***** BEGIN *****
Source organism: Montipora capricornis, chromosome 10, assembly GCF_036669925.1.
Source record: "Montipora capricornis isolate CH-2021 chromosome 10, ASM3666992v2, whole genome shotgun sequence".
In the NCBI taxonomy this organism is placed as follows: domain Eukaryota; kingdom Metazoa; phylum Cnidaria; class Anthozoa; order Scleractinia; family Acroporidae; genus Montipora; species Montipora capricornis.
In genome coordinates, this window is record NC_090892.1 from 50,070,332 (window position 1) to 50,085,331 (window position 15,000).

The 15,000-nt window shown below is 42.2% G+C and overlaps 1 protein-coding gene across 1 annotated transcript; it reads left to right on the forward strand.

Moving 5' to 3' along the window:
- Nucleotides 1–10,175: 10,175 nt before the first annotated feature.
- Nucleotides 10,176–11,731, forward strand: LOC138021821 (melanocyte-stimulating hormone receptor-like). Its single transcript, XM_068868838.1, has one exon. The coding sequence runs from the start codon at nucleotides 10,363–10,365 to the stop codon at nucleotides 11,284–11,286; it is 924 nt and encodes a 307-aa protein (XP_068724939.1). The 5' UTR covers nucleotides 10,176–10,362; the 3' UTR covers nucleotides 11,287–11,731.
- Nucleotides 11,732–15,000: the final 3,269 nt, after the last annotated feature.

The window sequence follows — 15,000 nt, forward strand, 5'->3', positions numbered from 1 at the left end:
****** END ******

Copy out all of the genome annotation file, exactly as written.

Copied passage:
Source organism: Montipora capricornis, chromosome 10, assembly GCF_036669925.1.
Source record: "Montipora capricornis isolate CH-2021 chromosome 10, ASM3666992v2, whole genome shotgun sequence".
In the NCBI taxonomy this organism is placed as follows: domain Eukaryota; kingdom Metazoa; phylum Cnidaria; class Anthozoa; order Scleractinia; family Acroporidae; genus Montipora; species Montipora capricornis.
In genome coordinates, this window is record NC_090892.1 from 50,070,332 (window position 1) to 50,085,331 (window position 15,000).

The 15,000-nt window shown below is 42.2% G+C and overlaps 1 protein-coding gene across 1 annotated transcript; it reads left to right on the forward strand.

Moving 5' to 3' along the window:
- Nucleotides 1–10,175: 10,175 nt before the first annotated feature.
- Nucleotides 10,176–11,731, forward strand: LOC138021821 (melanocyte-stimulating hormone receptor-like). Its single transcript, XM_068868838.1, has one exon. The coding sequence runs from the start codon at nucleotides 10,363–10,365 to the stop codon at nucleotides 11,284–11,286; it is 924 nt and encodes a 307-aa protein (XP_068724939.1). The 5' UTR covers nucleotides 10,176–10,362; the 3' UTR covers nucleotides 11,287–11,731.
- Nucleotides 11,732–15,000: the final 3,269 nt, after the last annotated feature.

The window sequence follows — 15,000 nt, forward strand, 5'->3', positions numbered from 1 at the left end: